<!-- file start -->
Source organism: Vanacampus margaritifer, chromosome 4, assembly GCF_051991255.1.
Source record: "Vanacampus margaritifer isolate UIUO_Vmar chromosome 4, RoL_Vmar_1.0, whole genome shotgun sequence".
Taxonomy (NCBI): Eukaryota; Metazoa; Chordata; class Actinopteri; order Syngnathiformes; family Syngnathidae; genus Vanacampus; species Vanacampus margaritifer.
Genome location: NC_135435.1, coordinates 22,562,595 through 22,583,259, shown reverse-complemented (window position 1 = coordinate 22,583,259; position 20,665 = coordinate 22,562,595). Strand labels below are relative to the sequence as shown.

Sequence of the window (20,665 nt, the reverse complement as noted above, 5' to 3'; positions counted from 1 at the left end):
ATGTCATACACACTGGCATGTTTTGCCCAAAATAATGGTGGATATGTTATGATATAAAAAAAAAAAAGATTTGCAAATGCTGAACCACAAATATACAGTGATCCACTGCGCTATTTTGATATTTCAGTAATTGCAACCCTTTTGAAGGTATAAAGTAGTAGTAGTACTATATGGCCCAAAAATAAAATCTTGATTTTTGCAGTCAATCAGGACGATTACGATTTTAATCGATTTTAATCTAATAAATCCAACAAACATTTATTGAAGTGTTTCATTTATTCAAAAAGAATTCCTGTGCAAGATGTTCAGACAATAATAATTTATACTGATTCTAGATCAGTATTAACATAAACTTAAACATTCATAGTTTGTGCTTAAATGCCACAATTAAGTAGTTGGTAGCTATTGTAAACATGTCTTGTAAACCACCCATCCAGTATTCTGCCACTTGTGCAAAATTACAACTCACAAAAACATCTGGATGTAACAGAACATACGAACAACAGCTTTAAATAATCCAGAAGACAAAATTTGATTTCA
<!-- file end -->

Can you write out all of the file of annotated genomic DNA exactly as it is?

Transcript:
Source organism: Vanacampus margaritifer, chromosome 4, assembly GCF_051991255.1.
Source record: "Vanacampus margaritifer isolate UIUO_Vmar chromosome 4, RoL_Vmar_1.0, whole genome shotgun sequence".
Taxonomy (NCBI): Eukaryota; Metazoa; Chordata; class Actinopteri; order Syngnathiformes; family Syngnathidae; genus Vanacampus; species Vanacampus margaritifer.
Genome location: NC_135435.1, coordinates 22,562,595 through 22,583,259, shown reverse-complemented (window position 1 = coordinate 22,583,259; position 20,665 = coordinate 22,562,595). Strand labels below are relative to the sequence as shown.

Sequence of the window (20,665 nt, the reverse complement as noted above, 5' to 3'; positions counted from 1 at the left end):
ATGTCATACACACTGGCATGTTTTGCCCAAAATAATGGTGGATATGTTATGATATAAAAAAAAAAAAGATTTGCAAATGCTGAACCACAAATATACAGTGATCCACTGCGCTATTTTGATATTTCAGTAATTGCAACCCTTTTGAAGGTATAAAGTAGTAGTAGTACTATATGGCCCAAAAATAAAATCTTGATTTTTGCAGTCAATCAGGACGATTACGATTTTAATCGATTTTAATCTAATAAATCCAACAAACATTTATTGAAGTGTTTCATTTATTCAAAAAGAATTCCTGTGCAAGATGTTCAGACAATAATAATTTATACTGATTCTAGATCAGTATTAACATAAACTTAAACATTCATAGTTTGTGCTTAAATGCCACAATTAAGTAGTTGGTAGCTATTGTAAACATGTCTTGTAAACCACCCATCCAGTATTCTGCCACTTGTGCAAAATTACAACTCACAAAAACATCTGGATGTAACAGAACATACGAACAACAGCTTTAAATAATCCAGAAGACAAAATTTGATTTCA